Led by saxophonist and co-founder Jay Beckenstein, the band was born in Buffalo, N.Y. in 1974, soon after Beckenstein and keyboardist Jeremy Wall graduated with music degrees in New York and California, respectively. Spyro Gyra is a misspelling of the scientific word spirogira, a microscopic marine organism that Beckenstein had written a biology paper about in college; early on, when a club owner needed a name for the band, that's when he came up with.
"Shaker Song," on the band's 1977 self-titled album, and "Morning Dance," from its first platinum seller of the same name, in 1979, became trademark must-play tracks, both live and on the radio. Touring today, the band consists of Beckenstein, Cuban-born Julio Fernandez on guitar, Joel Rosenblatt on drums, Scott Ambush on bass and Tom Schuman on keyboards. Wall and fellow alumnus and marimba master Dave Samuels still contribute to albums.
Saturday, Nov. 3 — the Puerto Rico Symphony Orchestra. For the third successive season, and again in a co-production with the Birch Forum, the 76-member orchestra, the largest and most acclaimed in the Caribbean, will present a classical concert with special guests to be announced.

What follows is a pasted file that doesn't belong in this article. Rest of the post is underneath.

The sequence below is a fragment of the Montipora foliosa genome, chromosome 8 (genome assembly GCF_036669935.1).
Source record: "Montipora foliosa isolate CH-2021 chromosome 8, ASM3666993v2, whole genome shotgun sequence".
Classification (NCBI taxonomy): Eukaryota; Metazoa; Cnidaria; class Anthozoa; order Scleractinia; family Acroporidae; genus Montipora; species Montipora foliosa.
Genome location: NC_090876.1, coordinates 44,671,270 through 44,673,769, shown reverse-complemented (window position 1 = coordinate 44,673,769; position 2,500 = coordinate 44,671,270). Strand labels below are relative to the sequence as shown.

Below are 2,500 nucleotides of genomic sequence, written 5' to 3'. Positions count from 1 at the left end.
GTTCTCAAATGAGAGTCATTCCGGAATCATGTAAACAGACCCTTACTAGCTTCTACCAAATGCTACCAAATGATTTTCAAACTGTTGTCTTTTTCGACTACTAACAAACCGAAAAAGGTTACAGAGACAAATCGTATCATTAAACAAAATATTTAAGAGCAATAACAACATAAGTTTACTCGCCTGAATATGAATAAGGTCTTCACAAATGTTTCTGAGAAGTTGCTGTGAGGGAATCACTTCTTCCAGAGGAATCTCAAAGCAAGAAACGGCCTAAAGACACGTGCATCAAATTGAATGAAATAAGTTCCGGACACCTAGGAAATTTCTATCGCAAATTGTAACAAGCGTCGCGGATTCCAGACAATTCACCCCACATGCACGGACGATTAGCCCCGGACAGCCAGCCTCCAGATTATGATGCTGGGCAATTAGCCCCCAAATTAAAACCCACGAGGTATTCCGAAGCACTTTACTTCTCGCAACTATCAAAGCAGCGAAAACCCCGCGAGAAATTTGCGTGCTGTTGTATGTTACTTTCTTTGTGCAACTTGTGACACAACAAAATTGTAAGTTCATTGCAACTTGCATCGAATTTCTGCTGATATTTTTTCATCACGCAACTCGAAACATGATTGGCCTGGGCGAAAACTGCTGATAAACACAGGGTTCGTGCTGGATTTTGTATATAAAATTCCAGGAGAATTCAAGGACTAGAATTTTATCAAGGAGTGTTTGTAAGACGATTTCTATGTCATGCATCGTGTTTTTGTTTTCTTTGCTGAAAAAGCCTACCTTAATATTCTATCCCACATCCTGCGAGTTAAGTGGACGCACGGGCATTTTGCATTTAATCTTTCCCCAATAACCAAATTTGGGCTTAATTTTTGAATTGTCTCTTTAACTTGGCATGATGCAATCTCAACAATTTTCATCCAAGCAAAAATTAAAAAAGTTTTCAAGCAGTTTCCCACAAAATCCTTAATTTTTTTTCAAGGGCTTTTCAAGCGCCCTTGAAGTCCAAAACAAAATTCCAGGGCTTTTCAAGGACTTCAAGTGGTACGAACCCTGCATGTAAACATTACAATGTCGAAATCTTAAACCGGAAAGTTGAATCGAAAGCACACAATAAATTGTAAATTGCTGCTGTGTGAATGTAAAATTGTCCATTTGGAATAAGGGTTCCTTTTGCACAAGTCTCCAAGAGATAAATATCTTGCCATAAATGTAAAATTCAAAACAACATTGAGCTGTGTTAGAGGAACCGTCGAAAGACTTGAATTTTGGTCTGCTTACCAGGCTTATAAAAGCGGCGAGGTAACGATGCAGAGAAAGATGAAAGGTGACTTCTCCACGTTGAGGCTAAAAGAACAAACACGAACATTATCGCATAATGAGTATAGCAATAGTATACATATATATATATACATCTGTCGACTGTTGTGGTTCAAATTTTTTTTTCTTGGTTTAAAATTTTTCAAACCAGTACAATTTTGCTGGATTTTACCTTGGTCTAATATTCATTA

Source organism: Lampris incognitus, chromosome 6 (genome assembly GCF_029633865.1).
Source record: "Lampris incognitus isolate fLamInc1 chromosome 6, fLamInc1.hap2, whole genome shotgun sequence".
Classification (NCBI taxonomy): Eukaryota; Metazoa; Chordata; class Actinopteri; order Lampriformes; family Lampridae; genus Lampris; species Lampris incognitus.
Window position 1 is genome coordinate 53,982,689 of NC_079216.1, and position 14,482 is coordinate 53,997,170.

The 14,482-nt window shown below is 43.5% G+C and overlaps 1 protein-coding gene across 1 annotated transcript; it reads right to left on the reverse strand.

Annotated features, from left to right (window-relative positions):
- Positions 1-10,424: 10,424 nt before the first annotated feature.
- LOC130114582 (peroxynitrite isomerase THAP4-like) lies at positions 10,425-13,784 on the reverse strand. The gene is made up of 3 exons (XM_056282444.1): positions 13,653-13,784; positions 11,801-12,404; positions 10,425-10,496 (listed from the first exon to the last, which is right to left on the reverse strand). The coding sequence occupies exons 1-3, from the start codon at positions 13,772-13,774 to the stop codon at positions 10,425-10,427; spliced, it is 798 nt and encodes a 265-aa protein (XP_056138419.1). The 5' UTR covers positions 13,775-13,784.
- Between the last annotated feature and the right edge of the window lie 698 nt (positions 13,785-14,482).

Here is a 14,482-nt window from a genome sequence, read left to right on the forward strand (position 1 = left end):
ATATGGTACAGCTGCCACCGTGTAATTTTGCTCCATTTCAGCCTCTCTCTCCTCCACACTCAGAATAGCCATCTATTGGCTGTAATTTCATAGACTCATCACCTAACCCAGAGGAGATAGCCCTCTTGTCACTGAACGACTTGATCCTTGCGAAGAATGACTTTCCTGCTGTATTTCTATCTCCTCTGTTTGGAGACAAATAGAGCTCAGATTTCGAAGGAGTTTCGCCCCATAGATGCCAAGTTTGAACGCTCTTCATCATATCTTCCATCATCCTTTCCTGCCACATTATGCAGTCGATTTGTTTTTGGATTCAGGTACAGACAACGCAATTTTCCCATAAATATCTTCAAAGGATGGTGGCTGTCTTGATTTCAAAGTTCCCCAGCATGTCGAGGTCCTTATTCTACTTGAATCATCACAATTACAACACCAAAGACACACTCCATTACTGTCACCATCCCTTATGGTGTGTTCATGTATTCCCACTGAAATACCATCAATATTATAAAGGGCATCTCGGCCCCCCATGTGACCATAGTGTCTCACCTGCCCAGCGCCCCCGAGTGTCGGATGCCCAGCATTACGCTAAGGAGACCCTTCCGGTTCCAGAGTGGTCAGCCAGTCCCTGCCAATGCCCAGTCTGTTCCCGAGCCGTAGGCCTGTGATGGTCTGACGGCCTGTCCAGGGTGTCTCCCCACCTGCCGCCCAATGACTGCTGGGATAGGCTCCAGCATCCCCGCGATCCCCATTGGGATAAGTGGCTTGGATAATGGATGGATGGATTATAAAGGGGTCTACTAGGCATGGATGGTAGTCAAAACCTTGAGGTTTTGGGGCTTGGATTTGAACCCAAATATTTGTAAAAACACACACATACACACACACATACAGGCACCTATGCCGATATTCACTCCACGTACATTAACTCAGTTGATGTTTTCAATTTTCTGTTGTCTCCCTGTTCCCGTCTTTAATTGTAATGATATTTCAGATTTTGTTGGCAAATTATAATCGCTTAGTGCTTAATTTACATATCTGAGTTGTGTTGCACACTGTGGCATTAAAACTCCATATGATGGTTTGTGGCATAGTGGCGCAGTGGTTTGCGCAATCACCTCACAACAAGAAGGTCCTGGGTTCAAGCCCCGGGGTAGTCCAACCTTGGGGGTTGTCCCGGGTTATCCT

Many attendees at last fall's performance, when the orchestra shared the stage with the Territorial Court Rising Stars Youth Steel Orchestra, would say that concert will be hard to top.
The government-sponsored full-time, professional orchestra was begun at the urging of legendary cellist Pablo Casals in 1957, the year the Casals Festival also made its debut. During its 48-week season, the orchestra performs for symphonic concerts, operas, ballets and pops, community and children's concerts, in music halls and schools and out of doors.